Alongside the Raptors, Leafs and Blue Jays, the Wolfpack also has to compete with the MLS’ Toronto FC as well as the Canadian Football League.

But amongst all the competition for money and fans is an opportunity. A community that watches a variety of sports is often open to new ideas and new codes. Pallett explained the Wolfpack identified the Toronto area as an area open to the prospect of a new sport entering the market.

“So for us it’s a sports city which does help because people love their sport here and women love their sport and kids love their sport and the demographic at any game for any of those teams is always very family orientated. The entertainment is very family orientated, it’s North America so there’s lots of cheerleaders and mascots and t-shirt tosses and things like that.”

He also added that while competing in the winter market is generally out of the question, the summer market provides an opportunity and breathing room for the Wolfpack to take advantage of.

“I think we’re quite fortunate that the Leafs who play hockey and the Raptors who play basketball, we don’t have a lot of crossover with those two teams because our home opener is in mid-April and those guys are either done or they’ve made the playoffs but the bulk of our season we’re able to build a summer’s day event when the two biggest teams in the city are not playing.

“We’re able to build a summer’s day event when the two biggest teams in the city are not playing.”

Jon Pallett

“So it’s almost, we help fans to have a 12 months a year opportunity to watch sport and we certainly have Raptors and Leafs fans that come to our games and we also share a fanbase with the Blue Jays in Baseball and Toronto FC and Toronto Argonauts.”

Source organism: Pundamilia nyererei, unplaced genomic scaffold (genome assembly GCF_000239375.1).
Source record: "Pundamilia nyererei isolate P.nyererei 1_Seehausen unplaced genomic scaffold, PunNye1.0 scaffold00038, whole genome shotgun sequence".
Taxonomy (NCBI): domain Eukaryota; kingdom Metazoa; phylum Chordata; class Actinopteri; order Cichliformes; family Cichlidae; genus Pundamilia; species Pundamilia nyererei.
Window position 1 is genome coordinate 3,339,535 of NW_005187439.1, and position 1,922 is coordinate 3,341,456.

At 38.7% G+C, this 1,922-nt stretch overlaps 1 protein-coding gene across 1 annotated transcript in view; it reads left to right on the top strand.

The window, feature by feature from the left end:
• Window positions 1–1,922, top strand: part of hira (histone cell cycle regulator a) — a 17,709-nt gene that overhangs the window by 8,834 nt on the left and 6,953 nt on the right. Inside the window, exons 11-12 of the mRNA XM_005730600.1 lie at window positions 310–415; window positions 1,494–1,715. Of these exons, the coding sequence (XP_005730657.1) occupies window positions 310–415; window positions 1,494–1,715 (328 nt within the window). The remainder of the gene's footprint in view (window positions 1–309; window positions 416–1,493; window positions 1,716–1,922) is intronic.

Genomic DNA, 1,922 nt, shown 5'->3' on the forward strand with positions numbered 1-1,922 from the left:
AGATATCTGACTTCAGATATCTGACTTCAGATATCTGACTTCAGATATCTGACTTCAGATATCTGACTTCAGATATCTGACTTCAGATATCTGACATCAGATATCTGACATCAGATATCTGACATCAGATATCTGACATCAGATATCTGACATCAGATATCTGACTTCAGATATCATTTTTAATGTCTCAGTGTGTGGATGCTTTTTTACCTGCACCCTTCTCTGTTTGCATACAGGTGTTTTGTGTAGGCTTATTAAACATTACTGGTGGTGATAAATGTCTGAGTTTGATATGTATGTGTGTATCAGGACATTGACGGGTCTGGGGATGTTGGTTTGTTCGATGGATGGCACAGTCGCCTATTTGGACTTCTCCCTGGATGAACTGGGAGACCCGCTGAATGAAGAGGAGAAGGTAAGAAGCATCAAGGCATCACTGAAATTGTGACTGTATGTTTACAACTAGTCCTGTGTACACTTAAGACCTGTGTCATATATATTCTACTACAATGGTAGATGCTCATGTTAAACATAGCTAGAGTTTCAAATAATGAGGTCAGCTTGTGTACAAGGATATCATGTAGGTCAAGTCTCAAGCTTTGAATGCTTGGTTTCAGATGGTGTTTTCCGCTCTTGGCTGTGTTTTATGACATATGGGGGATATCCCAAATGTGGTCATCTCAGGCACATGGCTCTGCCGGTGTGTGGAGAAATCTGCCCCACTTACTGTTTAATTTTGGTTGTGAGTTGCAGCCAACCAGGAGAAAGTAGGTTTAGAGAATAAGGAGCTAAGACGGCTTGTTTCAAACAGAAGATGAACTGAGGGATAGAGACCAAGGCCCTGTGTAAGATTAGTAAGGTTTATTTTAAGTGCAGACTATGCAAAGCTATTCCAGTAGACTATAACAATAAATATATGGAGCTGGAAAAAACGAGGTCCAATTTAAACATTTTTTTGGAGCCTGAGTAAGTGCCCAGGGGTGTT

Rugby league clubs though are nothing without their fans. In Australia the support comes over generations. Many of the Sydney-based clubs have been established for over 50 years in one form or another, allowing teams to leverage brand recognition that already exists. For Pallett and his team though, they had to start from the ground up and establish that first generation of fans.

“In year one of the Wolfpack they managed to get 500 members to sign up for what was a very good deal membership – $200 Canadian Dollars for a 12 game season… The stadium that we have is in a district in Toronto called Liberty Village, which, if you could pick that stadium up and put it anywhere in the city, you would end up putting it exactly where it is.

“We were able to immediately claim the people who lived within a couple of blocks of our stadium, because we had a professional sport on their doorstep. We were able to attract the English, the Aussies and the Kiwi communities in Toronto who already knew about rugby or rugby league and we were able to bring in the local rugby clubs; the players, the parents and the kids from those teams.”

While fans provide the base level of support needed for a club to become viable, professional sports heavily rely on commercial sponsorship to remain financially afloat. The Wolfpack were able to take advantage of the popularity of their more established competitors, with sponsorship deals for those teams often so expensive many companies were priced out of the market.

“I think what happened on the commercial side is there are a lot of sponsors or potential sponsors that get blocked out because they can’t quite afford to compete at the level of sponsorship investment that is required,” Pallett said.